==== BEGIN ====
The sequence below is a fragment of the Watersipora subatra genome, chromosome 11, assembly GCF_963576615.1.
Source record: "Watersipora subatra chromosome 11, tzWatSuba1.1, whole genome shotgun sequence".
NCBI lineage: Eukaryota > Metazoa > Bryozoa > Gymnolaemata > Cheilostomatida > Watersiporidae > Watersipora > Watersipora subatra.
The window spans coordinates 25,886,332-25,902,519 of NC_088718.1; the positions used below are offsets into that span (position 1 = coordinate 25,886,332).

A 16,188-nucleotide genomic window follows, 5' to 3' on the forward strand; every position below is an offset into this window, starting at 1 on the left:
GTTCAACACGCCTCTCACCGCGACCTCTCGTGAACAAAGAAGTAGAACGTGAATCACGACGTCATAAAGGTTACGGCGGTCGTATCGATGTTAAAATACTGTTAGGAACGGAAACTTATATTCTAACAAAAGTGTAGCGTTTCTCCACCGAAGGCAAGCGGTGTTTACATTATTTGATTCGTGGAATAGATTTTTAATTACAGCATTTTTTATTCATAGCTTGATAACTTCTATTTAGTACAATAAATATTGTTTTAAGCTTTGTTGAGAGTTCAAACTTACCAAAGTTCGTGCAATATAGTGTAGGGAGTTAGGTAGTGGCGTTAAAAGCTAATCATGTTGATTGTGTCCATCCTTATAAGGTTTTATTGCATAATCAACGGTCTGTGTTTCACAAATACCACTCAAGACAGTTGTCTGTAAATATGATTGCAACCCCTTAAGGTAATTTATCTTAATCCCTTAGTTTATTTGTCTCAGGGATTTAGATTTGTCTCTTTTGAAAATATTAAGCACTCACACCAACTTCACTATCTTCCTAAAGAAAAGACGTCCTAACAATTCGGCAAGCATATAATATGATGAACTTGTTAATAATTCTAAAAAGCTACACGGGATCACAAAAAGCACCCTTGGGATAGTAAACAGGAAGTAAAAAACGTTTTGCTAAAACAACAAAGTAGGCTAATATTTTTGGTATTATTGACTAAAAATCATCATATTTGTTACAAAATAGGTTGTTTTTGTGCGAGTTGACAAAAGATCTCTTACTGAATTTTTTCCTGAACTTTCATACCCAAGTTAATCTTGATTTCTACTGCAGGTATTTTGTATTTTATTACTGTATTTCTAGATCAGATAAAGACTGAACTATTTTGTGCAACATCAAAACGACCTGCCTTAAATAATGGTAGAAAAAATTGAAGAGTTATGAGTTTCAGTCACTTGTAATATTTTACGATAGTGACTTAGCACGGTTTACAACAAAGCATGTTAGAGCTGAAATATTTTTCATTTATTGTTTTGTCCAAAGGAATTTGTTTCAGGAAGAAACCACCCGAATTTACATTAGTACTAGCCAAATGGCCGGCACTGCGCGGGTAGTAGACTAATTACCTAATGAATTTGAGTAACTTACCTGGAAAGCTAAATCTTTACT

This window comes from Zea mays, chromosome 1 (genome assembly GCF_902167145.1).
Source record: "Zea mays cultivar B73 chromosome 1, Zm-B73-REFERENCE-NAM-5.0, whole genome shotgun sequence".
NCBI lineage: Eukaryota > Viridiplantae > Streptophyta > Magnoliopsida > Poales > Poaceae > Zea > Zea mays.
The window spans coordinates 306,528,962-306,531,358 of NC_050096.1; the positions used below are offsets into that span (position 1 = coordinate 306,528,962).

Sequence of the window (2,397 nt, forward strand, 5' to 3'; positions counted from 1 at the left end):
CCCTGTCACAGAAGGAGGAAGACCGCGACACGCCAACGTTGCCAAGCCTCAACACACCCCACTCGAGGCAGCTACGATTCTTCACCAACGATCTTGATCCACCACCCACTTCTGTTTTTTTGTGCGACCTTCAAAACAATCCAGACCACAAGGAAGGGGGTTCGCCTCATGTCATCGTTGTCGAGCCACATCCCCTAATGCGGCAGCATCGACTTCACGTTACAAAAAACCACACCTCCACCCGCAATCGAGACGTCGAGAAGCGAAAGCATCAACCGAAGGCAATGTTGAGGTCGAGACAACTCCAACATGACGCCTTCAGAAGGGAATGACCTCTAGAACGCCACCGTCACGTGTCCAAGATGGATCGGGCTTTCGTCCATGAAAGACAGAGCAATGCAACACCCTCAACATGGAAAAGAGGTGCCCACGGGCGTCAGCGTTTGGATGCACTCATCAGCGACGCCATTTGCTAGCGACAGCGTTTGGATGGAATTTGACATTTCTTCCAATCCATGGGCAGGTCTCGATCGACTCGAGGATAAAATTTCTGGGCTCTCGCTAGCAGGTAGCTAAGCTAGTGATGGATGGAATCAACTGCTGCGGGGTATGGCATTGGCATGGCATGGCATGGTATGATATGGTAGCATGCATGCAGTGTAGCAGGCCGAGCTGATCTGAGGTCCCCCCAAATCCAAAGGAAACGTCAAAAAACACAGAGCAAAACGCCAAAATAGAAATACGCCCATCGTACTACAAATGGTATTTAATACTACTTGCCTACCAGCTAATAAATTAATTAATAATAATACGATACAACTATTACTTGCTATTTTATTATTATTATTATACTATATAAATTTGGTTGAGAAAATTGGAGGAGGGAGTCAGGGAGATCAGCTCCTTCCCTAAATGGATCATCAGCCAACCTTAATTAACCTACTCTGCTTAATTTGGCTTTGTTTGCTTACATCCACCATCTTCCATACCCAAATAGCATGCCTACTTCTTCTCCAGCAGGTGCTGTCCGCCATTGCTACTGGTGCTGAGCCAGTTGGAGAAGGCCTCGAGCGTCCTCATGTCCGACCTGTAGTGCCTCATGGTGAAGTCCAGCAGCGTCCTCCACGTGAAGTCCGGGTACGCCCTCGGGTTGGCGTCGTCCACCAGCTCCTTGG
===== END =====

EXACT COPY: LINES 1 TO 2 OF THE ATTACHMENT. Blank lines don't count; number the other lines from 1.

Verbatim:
The sequence below is a fragment of the Watersipora subatra genome, chromosome 11, assembly GCF_963576615.1.
Source record: "Watersipora subatra chromosome 11, tzWatSuba1.1, whole genome shotgun sequence".